Fictional Finalism

As described in Chapter 2, Freud was committed to the scientific assumption of determinism in even the psychological realm. This assumption led to a theory that treated humans as passive products of various forces, primarily biological. In contrast, Adler viewed individuals as causes rather than effects. He argued that personality is creative. People make choices and determine their own outcomes in life. External factors present challenges and choices but do not wholly determine the outcomes. Or, to use an Adlerian phrase that captures this point of view, the person is a creative self who is ttying to discover or create experiences that lead to fulfillment. This creativity is compensatory, that is, a creative way of compensating for feelings of inferiority (Lemire, 1998). For Adler, each person is "the artist of his own personality" (Ansbacher & Ansbacher, 1956, p. 177).

In his or her life situation, each person imagines a better situation than the present. This ideal situation is different for each person. It is an image of the fulfillment of what is lacking at the present time: a strong healthy body, if the person is ill; a fortune, if the person feels held back by lack of money; admiration, if the person feels unappreciated; and so forth. Doctors, according to Adler, are often compensating for some early experience with death, trying to overcome it through their careers. Others are directed by a "redeemer complex," trying (not necessarily consciously) to save someone, perhaps by entering medicine or the ministry.

This imagined goal, the desirable future state, Adler called the fictional finalism of the individual. (Adler credited this term to the philosopher Hans Vaihinger.) The fictional finalism is a subjective experience rather than an objective reality. It gives direction to the individual's striving. Since an individual's fundamental motivation is to move toward this fictional finalism, a person cannot be understood without knowing the unique goal. Once it is understood, it explains the consistency of a person's striving.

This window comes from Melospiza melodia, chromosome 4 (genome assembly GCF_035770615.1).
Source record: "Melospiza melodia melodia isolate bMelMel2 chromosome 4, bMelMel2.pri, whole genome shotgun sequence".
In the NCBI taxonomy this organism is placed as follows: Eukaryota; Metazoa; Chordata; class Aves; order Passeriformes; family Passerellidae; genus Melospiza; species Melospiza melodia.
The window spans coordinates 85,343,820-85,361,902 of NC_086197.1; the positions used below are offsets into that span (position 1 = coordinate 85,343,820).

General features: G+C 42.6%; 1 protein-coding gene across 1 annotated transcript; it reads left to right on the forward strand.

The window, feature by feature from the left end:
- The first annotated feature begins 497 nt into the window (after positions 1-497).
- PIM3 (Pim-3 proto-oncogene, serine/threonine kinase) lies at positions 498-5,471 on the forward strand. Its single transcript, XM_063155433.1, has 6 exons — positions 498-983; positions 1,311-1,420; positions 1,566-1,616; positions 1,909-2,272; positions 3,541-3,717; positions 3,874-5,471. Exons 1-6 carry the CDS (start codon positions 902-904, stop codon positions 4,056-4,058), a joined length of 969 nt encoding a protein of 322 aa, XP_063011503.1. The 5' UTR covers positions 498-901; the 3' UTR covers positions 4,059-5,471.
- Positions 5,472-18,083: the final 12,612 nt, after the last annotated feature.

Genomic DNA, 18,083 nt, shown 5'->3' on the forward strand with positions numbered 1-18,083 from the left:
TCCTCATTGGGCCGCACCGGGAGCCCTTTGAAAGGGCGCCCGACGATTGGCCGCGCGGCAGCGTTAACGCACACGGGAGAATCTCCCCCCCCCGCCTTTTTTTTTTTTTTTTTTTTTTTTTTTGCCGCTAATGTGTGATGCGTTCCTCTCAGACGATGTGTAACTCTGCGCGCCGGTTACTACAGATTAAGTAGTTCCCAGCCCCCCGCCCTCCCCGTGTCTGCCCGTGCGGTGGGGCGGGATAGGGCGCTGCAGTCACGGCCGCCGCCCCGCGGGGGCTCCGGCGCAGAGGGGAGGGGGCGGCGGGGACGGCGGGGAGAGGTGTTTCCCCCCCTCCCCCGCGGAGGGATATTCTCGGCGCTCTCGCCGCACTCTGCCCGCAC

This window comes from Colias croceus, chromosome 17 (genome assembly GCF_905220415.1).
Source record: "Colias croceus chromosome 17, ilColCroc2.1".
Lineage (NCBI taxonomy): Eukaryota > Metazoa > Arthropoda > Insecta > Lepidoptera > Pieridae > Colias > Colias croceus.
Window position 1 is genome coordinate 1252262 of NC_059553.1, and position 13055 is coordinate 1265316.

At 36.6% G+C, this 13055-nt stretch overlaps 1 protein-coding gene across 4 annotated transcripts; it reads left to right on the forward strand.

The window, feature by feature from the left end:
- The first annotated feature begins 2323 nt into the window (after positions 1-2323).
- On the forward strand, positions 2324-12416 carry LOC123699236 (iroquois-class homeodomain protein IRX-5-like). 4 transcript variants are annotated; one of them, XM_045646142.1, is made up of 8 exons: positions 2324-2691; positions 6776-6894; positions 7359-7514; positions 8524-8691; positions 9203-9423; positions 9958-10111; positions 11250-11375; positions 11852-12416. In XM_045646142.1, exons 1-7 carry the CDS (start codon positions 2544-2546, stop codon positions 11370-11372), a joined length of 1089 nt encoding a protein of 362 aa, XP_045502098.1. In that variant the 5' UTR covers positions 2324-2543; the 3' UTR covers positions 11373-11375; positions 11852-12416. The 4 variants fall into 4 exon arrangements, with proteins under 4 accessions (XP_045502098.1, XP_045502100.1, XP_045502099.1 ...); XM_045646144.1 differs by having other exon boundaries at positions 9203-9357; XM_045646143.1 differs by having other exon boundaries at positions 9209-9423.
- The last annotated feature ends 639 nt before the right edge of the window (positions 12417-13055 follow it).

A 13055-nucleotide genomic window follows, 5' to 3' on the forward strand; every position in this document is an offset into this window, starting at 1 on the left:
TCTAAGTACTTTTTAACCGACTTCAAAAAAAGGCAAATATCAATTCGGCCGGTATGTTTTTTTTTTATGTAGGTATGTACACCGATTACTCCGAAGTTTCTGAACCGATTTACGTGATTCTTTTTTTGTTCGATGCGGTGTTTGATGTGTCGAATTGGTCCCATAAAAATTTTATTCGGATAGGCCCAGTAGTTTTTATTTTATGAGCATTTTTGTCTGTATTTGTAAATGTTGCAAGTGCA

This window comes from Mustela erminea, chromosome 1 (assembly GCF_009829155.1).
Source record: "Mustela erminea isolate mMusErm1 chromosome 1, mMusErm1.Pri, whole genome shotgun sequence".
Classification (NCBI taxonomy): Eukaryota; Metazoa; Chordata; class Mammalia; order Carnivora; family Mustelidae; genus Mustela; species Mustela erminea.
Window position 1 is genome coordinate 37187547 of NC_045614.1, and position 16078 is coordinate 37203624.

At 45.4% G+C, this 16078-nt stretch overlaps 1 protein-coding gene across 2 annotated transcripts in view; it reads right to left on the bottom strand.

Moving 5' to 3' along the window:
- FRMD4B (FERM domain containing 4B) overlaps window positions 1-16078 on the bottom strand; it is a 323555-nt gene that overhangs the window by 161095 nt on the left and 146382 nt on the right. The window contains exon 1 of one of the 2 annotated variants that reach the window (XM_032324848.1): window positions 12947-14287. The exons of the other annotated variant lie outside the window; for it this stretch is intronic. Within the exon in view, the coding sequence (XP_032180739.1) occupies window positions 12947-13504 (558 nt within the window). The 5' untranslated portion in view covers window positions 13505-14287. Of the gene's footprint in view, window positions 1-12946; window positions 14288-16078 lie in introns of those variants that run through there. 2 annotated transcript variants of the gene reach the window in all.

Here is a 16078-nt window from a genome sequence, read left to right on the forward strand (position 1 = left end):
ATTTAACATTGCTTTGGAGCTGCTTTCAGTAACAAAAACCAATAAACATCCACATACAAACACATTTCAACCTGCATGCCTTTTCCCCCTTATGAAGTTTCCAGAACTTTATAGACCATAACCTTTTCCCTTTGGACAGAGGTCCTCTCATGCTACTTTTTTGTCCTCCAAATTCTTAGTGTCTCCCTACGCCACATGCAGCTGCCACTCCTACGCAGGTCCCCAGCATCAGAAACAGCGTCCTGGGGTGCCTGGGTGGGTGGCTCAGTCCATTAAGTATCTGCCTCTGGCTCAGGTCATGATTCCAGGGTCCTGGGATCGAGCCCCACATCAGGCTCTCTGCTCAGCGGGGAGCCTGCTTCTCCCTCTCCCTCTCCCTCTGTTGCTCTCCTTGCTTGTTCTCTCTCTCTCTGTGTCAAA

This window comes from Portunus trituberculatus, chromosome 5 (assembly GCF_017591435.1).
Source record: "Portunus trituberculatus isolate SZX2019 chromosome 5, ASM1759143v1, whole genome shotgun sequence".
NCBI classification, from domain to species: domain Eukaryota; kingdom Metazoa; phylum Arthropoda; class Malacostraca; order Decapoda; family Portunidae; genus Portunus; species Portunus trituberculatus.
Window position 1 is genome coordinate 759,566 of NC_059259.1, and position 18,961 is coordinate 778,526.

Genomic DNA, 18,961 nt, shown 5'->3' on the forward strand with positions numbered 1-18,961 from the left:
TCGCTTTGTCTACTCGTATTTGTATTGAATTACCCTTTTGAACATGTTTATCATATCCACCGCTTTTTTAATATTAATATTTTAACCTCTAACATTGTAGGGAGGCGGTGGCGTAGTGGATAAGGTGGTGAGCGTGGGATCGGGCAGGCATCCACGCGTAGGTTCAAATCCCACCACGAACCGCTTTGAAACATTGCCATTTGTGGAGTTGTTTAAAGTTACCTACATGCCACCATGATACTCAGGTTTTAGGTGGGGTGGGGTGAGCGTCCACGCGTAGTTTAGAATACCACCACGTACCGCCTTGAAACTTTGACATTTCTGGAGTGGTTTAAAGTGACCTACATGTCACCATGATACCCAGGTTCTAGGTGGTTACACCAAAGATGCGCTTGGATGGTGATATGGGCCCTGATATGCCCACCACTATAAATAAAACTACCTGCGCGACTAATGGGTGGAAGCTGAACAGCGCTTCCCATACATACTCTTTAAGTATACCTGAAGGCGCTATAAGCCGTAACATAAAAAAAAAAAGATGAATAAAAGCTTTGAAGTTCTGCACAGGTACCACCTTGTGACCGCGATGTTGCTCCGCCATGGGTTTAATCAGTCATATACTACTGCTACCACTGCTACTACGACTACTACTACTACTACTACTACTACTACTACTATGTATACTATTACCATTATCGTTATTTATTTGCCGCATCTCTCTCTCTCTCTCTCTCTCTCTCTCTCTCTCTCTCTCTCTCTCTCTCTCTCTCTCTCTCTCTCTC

People do not ordinarily have a clear and complete idea of the fictional finalism that directs them. This goal is "dimly envisaged," partly known and partly not known. The unknown part of the goal constitutes the unconscious. (Obviously, this is a far different unconscious from Freud's, which emphasized the past rather than the future.) Throughout life, the general direction of striving remains, but the specific understanding of the goal may change. Whereas a healthy person modifies the goal, a neurotic may have such an inflexible fictional finalism that behavior is not adaptive.

Adler (1937/1982b, 1932/1988b) emphasized the unity of personality. Before separating from Freud, he explained this unity as resulting from a "confluence of drives." As his theory evolved, he abandoned the drive model and described personality as held together by the fictional finalism and unique style of life.

This emphasis on unity contrasts sharply with Freud's description of conflict within personality. According to Freud, unity is a fa├žade created by the defense mechanism of overcompensation; it masks deeper conflicts within the personality. Freud suggested that Adler did not understand the importance of repression and the unconscious. To be blunt, he missed the point of the psychoanalytic revolution. Adler rejected the idea of conflict between the conscious and the unconscious as "an artificial division . . . that has its origin merely in psycho-analytic fanaticism" (Adler, 1936/1964, p. 93)- He believed that the conscious and the unconscious worked together more often than they conflicted (Ansbacher, 1982).

A person's goal directs a unique style of life. The style of life begins as a compensatory process, making up for a particular inferiority. It leads to consistency of personality as the person compensates, even overcompensates, for this inferiority. Besides the goal, the style of life includes the individual's concepts about the self and the world and his or her unique way of striving toward the personal goal in that world. Some people adopt antisocial styles of life, cheating and aggressively seeking their own satisfaction; others are cooperative and hard-working.

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